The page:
Nietzsche & Anarchism: An Elective Affinity and a Nietzschean reading of the December ’08 revolt in AthensFebruary 2019 / ISBN: 978-1-62273-603-4
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222pp. ¦ $59 £44 €50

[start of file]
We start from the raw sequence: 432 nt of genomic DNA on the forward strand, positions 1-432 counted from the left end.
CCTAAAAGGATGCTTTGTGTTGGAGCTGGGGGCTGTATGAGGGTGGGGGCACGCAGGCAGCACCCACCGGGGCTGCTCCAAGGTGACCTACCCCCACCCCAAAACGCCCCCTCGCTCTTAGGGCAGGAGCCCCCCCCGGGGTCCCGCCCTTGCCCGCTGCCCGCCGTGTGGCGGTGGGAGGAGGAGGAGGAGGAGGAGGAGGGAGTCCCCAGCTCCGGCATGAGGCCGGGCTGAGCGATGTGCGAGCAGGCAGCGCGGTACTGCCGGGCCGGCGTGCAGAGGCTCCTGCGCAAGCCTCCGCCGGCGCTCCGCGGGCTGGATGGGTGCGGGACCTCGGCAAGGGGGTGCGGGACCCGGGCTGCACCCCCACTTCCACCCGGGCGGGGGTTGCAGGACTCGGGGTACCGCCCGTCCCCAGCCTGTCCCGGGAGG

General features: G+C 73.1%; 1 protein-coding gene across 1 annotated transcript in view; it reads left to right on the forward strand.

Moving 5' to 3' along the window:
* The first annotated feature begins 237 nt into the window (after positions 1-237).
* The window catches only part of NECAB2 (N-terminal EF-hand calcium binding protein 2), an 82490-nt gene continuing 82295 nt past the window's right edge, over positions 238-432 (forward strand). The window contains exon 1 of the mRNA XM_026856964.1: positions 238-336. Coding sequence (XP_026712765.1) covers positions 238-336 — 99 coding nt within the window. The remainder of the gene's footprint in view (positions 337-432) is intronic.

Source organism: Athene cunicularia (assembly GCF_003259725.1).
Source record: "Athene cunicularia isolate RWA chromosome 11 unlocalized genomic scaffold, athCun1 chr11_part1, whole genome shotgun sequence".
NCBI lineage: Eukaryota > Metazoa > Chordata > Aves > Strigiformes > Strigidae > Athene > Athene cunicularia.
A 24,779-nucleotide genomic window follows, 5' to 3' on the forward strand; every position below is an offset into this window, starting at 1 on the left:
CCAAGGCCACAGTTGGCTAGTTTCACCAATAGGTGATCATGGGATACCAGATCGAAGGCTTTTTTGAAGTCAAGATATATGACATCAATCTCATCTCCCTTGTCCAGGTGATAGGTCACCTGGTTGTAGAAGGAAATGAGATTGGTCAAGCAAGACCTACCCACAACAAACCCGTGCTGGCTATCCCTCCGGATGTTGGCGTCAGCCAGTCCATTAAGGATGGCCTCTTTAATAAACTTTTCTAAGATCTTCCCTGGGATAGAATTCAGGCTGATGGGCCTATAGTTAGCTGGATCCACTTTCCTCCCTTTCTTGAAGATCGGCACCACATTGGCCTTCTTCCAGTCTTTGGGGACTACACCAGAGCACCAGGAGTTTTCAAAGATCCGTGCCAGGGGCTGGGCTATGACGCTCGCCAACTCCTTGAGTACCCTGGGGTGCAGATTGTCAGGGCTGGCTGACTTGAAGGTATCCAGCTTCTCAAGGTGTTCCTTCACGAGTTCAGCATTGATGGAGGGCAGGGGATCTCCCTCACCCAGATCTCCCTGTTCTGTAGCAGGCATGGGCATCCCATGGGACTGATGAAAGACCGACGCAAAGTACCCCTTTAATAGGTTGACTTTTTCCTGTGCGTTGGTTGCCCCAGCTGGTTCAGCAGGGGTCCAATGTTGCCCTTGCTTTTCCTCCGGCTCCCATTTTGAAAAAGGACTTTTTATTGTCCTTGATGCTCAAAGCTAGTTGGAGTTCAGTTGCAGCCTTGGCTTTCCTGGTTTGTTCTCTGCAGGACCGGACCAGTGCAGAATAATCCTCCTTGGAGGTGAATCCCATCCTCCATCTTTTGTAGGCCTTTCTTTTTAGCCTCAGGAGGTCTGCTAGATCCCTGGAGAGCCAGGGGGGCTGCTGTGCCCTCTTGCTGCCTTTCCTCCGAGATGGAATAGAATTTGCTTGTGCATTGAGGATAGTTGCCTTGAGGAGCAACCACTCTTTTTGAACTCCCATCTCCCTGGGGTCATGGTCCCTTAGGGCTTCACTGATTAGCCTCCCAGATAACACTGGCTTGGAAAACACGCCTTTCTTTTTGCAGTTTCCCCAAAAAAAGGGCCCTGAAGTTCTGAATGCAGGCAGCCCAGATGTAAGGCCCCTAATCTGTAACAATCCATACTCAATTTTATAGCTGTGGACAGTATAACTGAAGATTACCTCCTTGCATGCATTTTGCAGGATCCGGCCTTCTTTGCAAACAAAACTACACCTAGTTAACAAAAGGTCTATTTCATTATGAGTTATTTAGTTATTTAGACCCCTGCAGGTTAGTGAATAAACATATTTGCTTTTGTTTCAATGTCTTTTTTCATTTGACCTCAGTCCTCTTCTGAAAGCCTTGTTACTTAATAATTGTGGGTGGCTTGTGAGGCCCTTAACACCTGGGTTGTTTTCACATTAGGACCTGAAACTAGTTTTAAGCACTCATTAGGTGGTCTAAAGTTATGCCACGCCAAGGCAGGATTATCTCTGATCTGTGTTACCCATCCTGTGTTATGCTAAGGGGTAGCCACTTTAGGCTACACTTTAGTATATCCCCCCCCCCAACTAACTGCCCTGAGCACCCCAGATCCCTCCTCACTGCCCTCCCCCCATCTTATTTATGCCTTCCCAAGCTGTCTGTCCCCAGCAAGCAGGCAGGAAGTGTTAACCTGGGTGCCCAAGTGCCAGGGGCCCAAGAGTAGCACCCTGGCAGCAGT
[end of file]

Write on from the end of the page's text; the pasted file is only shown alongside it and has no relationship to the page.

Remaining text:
This book aims to establish the bond between Friedrich Nietzsche and the anarchists, through the apparatus of “elective affinity”, and to challenge the boundaries of several anarchist trends – especially “classical” and “post” anarchism – and “ideologies” like anarchism and libertarian Marxism. Moreover, it highlights the importance of reading Nietzsche politically, in a radical way, to understand his utility for the contemporary anarchist movement. The review of the literature concerning the Nietzsche-anarchy relationship shows the previously limited bibliography and stresses the possibility of exploring this connection, with the methodological help of Michael Löwy’s concept of “elective affinity”. The significance of this finding is that the relevant affinity may contribute to an alternative, to the dominant, perception of anarchism as an ideology. It may also designate its special features together with its weaknesses, meaning the objections of Nietzsche to certain aspects of the anarchist practices and worldview (violence, resentment, bad conscience), thus opening a whole new road of self-criticism for the anarchists of the twenty first century. In addition, the location and analysis of the elective affinity serves the debunking of the Nietzschean concepts used by conservative and right-wing readings in order to appropriate Nietzsche, and of the accusations that the German philosopher had unleashed against anarchists, which reveals his misunderstanding of anarchist politics. The final part of this book applies the whole analysis above on a Nietzschean reading of the December ’08 revolt in Athens based on the “Of the Three Metamorphoses” discourse from Thus Spoke Zarathustra, offering an alternative view of the events that shook Greece and also had an important global impact.